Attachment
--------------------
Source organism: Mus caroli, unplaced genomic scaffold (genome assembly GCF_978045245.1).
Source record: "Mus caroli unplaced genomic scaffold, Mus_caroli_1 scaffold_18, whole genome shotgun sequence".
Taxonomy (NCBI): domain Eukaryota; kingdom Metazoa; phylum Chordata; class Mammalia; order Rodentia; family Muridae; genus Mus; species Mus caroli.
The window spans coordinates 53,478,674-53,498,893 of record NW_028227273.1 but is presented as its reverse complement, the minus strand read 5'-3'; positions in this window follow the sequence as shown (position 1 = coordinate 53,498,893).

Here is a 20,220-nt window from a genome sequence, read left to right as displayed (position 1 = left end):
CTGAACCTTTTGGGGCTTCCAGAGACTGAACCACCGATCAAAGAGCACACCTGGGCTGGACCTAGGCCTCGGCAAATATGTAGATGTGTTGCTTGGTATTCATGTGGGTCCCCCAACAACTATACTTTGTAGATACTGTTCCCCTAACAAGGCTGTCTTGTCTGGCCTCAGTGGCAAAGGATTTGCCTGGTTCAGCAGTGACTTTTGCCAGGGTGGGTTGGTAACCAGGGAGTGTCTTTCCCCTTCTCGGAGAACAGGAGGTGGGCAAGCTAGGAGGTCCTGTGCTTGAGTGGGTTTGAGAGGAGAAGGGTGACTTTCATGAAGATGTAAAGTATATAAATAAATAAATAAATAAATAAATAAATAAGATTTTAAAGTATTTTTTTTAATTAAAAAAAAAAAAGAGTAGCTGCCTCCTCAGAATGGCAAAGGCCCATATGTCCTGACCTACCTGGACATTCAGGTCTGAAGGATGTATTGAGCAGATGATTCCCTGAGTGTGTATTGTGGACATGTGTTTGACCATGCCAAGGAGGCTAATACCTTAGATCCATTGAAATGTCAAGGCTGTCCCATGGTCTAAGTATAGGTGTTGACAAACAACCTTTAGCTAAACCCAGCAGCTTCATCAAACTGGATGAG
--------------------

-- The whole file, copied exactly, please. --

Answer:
Source organism: Mus caroli, unplaced genomic scaffold (genome assembly GCF_978045245.1).
Source record: "Mus caroli unplaced genomic scaffold, Mus_caroli_1 scaffold_18, whole genome shotgun sequence".
Taxonomy (NCBI): domain Eukaryota; kingdom Metazoa; phylum Chordata; class Mammalia; order Rodentia; family Muridae; genus Mus; species Mus caroli.
The window spans coordinates 53,478,674-53,498,893 of record NW_028227273.1 but is presented as its reverse complement, the minus strand read 5'-3'; positions in this window follow the sequence as shown (position 1 = coordinate 53,498,893).

Here is a 20,220-nt window from a genome sequence, read left to right as displayed (position 1 = left end):
CTGAACCTTTTGGGGCTTCCAGAGACTGAACCACCGATCAAAGAGCACACCTGGGCTGGACCTAGGCCTCGGCAAATATGTAGATGTGTTGCTTGGTATTCATGTGGGTCCCCCAACAACTATACTTTGTAGATACTGTTCCCCTAACAAGGCTGTCTTGTCTGGCCTCAGTGGCAAAGGATTTGCCTGGTTCAGCAGTGACTTTTGCCAGGGTGGGTTGGTAACCAGGGAGTGTCTTTCCCCTTCTCGGAGAACAGGAGGTGGGCAAGCTAGGAGGTCCTGTGCTTGAGTGGGTTTGAGAGGAGAAGGGTGACTTTCATGAAGATGTAAAGTATATAAATAAATAAATAAATAAATAAATAAATAAGATTTTAAAGTATTTTTTTTAATTAAAAAAAAAAAAGAGTAGCTGCCTCCTCAGAATGGCAAAGGCCCATATGTCCTGACCTACCTGGACATTCAGGTCTGAAGGATGTATTGAGCAGATGATTCCCTGAGTGTGTATTGTGGACATGTGTTTGACCATGCCAAGGAGGCTAATACCTTAGATCCATTGAAATGTCAAGGCTGTCCCATGGTCTAAGTATAGGTGTTGACAAACAACCTTTAGCTAAACCCAGCAGCTTCATCAAACTGGATGAG